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Slow Running Query? Where do I Begin?

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Maybe you’re new to SQL Server or maybe you’re just expanding into performance tuning a little more. Query tuning can be a very daunting task and sometimes it’s hard to decide where to look first. In this post I am going to show you a couple of my go-to methods for troubleshooting slow performing queries in SQL Server. This is not a “ZOMG my SQL Server is slow” list. This post is more geared to when I have been tasked to dig into a very specific query. This isn’t a be-all-end-all list, but its a good place to start and has served me well.

For the rest of this post I will be using the stored proc “spGetNames” as my problem query.


Look at the execution plan

Analyzing an execution plan is an art form and I’m somewhere between a kindergartner with finger paints and Picasso (much closer to the finger paints). Sometimes the problem sticks out like a sore thumb and sometimes not, but I think an execution plan is a good place to start.

If you can run spGetNames safely against production, use SSMS and the “Include Actual Execution Plan” button. This will dump a graphical representation of the actual execution plan to SSMS and possibly help you determine where your query is running slow.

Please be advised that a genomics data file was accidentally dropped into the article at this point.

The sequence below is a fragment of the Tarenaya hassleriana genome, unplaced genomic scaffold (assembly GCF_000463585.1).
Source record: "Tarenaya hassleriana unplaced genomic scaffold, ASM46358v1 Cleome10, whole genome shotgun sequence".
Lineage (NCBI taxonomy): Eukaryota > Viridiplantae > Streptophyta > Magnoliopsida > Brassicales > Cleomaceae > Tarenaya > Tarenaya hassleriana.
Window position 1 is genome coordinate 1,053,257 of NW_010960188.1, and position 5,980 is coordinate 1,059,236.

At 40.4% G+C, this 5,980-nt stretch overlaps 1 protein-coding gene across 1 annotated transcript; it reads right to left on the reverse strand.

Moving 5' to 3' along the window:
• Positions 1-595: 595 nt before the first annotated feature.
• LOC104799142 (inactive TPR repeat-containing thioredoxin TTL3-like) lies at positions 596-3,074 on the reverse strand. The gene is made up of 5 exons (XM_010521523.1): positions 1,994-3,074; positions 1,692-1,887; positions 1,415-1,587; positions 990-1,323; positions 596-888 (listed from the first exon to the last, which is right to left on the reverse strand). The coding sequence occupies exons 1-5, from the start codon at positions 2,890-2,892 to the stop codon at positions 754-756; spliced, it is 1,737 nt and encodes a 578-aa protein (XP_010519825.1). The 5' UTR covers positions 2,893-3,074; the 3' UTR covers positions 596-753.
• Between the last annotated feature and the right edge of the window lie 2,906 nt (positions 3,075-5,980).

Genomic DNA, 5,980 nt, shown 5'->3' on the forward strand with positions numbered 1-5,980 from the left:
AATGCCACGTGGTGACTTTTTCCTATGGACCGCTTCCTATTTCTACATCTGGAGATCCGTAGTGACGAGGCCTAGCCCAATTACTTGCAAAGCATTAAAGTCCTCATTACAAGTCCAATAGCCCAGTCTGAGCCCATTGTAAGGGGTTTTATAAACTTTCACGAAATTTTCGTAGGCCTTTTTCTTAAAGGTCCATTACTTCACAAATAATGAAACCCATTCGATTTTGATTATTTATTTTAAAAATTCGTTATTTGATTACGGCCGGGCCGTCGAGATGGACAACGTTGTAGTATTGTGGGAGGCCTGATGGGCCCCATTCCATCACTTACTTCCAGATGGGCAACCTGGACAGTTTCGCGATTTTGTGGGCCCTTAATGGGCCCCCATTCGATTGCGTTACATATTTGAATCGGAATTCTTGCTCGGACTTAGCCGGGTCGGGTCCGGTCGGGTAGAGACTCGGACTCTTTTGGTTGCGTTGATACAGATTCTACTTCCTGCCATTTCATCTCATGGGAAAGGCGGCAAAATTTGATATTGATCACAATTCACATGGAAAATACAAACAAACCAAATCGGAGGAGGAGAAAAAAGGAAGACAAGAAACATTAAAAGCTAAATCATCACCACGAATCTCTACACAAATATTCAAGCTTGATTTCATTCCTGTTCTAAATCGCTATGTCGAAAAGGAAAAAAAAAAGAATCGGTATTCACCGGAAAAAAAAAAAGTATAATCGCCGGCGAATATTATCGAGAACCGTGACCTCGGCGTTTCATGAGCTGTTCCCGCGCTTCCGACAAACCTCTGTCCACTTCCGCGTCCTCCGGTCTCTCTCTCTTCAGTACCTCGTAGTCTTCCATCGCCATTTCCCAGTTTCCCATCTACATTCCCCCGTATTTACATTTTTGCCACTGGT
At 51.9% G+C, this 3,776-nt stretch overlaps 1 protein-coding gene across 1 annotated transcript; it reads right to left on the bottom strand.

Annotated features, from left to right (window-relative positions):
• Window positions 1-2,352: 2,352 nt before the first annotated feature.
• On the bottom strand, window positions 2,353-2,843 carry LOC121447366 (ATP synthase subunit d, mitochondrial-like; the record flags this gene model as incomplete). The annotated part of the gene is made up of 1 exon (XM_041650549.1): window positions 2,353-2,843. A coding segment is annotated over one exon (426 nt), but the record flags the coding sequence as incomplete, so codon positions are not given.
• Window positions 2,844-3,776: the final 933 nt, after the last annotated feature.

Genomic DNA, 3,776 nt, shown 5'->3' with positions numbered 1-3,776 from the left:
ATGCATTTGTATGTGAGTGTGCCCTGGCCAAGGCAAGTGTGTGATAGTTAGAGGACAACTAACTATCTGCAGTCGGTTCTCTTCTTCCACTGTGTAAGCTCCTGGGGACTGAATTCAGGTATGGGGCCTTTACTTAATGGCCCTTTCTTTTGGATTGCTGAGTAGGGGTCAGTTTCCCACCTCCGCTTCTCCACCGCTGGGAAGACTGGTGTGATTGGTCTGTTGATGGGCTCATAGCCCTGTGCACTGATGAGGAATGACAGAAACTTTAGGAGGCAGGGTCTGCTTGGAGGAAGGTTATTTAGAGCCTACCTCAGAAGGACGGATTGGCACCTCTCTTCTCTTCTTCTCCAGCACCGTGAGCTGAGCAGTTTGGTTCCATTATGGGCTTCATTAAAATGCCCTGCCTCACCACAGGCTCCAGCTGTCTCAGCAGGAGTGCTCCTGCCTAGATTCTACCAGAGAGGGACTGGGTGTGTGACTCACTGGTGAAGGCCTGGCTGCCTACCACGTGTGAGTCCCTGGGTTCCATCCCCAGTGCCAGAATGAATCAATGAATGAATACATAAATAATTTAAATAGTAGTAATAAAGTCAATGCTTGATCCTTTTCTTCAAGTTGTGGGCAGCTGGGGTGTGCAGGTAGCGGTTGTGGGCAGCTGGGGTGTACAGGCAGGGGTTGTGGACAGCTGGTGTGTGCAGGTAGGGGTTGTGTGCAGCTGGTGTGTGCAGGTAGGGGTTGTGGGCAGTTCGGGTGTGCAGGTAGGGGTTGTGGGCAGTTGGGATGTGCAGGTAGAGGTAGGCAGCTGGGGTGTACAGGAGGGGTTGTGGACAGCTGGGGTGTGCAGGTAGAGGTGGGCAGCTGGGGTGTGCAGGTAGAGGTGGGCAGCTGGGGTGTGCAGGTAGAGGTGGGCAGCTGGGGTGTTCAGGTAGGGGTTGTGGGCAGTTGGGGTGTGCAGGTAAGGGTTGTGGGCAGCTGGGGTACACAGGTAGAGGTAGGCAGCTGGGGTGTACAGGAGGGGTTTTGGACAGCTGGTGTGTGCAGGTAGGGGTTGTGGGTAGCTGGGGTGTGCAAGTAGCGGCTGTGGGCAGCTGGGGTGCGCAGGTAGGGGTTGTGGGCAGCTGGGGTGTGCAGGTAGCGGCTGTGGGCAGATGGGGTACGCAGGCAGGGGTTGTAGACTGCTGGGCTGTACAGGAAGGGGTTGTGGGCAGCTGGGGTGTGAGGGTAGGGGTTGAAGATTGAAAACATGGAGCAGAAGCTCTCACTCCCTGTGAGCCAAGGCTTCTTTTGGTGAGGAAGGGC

If you can’t run spGetNames safely in production, get it from the plan cache. Thank you to Jonathan Kehayias (B|T) over at SQLSkills for providing the basic query that I used. I just modified it to search for a specific query text. Jonathan’s original query can be found here. Below is my modified query. You just have to alter the WHERE clause to search for your query.

+EDIT: I’d like to thank Mike Fal (B|T) for helping point out that the plans that come from the plan cache are estimated plans. Most of the time they will be the same as the actual plan, but there times where that may not be true, but it’s a very important point to note.

SELECT  
     query_plan AS CompleteQueryPlan, 
     n.value('(@StatementText)[1]', 'VARCHAR(4000)') AS StatementText, 
     n.value('(@StatementOptmLevel)[1]', 'VARCHAR(25)') AS StatementOptimizationLevel, 
     n.value('(@StatementSubTreeCost)[1]', 'VARCHAR(128)') AS StatementSubTreeCost, 
     n.query('.') AS ParallelSubTreeXML,  
     ecp.usecounts, 
     ecp.size_in_bytes 
FROM sys.dm_exec_cached_plans AS ecp 
CROSS APPLY sys.dm_exec_query_plan(plan_handle) AS eqp 
CROSS APPLY query_plan.nodes('/ShowPlanXML/BatchSequence/Batch/Statements/StmtSimple') AS qn(n) 
WHERE n.value('(@StatementText)[1]', 'VARCHAR(4000)') 
    LIKE '%spGetNames%' -- Alter the search text to find your stored proc here

And here is the output. If you click on the Complete Query Plan XML field you will see the graphical query plan that came from the plan cache.


Statistics parser

TIME and IO statistics can tell you a lot about spGetNames. I find these stats very useful as they display the IO, CPU and TIME statistics for a given query. All you have to do is add a couple lines of TSQL before and after spGetNames and it will dump the stats for you.